Portland Monthly purports, in the magazine's March issue, to have discovered the 32 greatest pizzas in Portland. While Karen Brooks' top picks (Apizza Scholls, Ken's Artisan, Nostrana, etc.) are solid, the list, compiled by a handful of PM staffers and PDX writers, starts to break down towards the end: Hot Lips? Awesome corporate culture, over-rated pizza. Mississippi Pizza? You're there for the music, not the pie. Pizza Schmizza? Flying Pie? Old Town? Oh, come on.
Here are ten pizza places we think Brooks Portland Monthly missed. Have one to add? Leave it in the comments.
2150 N Killingsworth St., 285-5490, atomic-pizza.com.
Every real neighborhood needs a pizza joint. And though Portland is far from replicating New York City's shop-on-every-street-corner scene, Atomic Pizza is a good hangout spot for anyone in the Overlook Village 'hood. Everything about Atomic Pizza has a Portland vibe, from pies named things like "Yellow Line" and "Hwy 99" to the toppings, which range from veggie faves like the "Alberta" (a large pesto, mushroom, artichoke heart and sun-dried tomato pizza for $20.40) to gut-busting meat assaults (the aptly named "Paul Bunyan" stacks four kinds of meat on one slice). Though the shop does takeout pies, it's best to enjoy a slice ($2.95 for cheese, $3.95 for the daily special) and a pint at the cozy bar before heading out for the night. MICHAEL MANNHEIMER.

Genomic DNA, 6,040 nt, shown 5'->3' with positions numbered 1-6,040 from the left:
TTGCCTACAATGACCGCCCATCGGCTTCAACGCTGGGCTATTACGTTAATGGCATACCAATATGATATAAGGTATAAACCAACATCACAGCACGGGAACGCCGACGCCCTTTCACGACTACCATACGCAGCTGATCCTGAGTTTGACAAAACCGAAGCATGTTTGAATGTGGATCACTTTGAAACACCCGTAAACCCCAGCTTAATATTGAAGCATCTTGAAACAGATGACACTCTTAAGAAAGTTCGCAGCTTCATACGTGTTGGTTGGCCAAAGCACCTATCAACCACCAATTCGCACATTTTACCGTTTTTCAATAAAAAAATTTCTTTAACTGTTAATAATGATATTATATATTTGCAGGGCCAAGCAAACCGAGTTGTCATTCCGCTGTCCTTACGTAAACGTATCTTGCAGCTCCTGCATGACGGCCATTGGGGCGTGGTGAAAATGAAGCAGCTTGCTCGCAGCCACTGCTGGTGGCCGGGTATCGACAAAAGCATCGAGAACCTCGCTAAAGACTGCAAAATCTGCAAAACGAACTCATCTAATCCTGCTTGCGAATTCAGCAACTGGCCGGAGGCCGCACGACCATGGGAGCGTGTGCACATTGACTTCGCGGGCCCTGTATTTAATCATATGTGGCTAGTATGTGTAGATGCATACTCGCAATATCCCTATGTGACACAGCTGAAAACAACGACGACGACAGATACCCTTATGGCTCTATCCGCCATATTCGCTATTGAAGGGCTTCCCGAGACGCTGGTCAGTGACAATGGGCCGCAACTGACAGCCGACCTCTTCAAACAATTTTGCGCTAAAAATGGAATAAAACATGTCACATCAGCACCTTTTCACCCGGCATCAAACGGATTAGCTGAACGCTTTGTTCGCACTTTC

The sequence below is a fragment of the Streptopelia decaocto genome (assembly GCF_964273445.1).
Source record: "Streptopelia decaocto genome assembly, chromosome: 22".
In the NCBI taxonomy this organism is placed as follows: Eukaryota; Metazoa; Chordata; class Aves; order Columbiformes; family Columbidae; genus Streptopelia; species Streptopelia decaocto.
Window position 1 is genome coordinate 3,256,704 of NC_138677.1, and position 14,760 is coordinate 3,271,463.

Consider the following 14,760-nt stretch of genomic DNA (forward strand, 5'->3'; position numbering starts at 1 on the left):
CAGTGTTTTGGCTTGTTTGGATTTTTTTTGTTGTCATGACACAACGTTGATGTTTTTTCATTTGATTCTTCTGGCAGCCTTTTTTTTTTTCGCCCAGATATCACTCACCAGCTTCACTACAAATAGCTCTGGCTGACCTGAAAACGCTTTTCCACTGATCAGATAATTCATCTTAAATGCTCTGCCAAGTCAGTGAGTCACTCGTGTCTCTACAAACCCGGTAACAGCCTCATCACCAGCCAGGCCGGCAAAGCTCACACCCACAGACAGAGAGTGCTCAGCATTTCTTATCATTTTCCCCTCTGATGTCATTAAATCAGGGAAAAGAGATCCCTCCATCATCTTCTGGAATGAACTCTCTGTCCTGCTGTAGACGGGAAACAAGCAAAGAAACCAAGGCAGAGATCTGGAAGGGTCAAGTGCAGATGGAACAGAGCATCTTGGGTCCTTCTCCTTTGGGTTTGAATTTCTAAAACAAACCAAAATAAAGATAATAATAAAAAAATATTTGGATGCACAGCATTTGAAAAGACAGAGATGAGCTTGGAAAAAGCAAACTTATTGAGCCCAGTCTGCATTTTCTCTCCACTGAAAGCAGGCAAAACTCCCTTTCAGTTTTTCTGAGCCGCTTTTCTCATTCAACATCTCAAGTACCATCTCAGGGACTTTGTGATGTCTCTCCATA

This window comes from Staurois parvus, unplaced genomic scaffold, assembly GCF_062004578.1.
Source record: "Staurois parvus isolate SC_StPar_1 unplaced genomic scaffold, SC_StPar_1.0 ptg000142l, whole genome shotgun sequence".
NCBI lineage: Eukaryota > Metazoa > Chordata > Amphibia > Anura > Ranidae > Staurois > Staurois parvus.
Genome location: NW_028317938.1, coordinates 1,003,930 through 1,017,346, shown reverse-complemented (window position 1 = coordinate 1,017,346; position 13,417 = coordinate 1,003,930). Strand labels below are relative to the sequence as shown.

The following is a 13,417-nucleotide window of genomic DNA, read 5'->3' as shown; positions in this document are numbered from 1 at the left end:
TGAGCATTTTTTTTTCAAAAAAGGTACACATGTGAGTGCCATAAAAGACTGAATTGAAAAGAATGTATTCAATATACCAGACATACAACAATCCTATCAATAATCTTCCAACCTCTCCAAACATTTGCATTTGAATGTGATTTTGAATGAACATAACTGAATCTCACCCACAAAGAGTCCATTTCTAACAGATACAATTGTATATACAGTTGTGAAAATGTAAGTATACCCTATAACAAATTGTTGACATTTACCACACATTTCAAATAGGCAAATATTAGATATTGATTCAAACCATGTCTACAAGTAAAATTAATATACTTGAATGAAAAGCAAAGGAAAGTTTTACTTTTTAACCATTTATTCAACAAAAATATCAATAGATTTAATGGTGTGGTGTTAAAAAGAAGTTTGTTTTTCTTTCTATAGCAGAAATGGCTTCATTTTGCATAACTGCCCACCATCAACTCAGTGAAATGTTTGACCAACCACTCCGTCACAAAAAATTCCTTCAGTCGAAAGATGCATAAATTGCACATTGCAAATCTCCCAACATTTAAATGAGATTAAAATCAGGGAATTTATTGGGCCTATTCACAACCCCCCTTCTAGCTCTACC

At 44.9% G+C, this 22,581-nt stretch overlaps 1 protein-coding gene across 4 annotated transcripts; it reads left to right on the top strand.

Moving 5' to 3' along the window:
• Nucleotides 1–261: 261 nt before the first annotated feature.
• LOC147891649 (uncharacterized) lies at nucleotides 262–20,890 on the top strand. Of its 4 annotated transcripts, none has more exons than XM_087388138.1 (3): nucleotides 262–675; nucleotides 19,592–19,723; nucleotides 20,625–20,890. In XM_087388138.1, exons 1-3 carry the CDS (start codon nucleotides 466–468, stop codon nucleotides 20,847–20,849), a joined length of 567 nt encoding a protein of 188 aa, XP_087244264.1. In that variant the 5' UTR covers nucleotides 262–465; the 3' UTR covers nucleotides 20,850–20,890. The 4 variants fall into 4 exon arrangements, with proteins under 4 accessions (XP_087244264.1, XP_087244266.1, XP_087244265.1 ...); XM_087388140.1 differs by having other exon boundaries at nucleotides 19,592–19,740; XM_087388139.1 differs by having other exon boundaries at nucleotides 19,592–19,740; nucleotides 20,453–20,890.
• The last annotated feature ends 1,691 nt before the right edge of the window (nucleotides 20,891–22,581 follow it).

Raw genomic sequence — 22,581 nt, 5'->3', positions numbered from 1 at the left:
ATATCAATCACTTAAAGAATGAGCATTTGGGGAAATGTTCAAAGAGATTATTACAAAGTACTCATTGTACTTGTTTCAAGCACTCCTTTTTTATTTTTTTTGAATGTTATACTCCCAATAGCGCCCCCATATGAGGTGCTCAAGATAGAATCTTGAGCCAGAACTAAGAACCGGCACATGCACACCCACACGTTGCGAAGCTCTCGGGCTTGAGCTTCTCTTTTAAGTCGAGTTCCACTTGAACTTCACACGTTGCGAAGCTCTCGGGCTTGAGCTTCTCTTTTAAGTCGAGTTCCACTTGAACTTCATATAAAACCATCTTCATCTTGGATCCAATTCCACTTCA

Pizza Contadino (pictured)
Corner of North Richmond at North Lombard Street, 935-4375, pizzacontadino.blogspot.com
"On one visit, the "fancy meat" option (cooked on site in about 10 minutes) included housemade sausage rich with fennel, thick-cut mushrooms and stringy kale that tasted fresh and untreated—nothing here is oversalted or overcooked. That's an aesthetic you notice before you even order—the cart's hand-scrawled dry-erase-board menu and hanging baskets of veggies in its front window, not to mention the patchy-bearded, Kerouac-ian figure behind the counter, are all giveaways. But it takes more than fresh veggies to make a killer slice, and Contadino's crust, made from a sourdough starter dating back to the 1890s, isn't the cracker-thin variation found in many woodfire eateries—it's the perfect balance of chewy and crispy, doused with a bright, pepper-speckled sauce." (Read more.)
From our upcoming 2011 Cheap Eats Guide:
Gladstone Street Pizza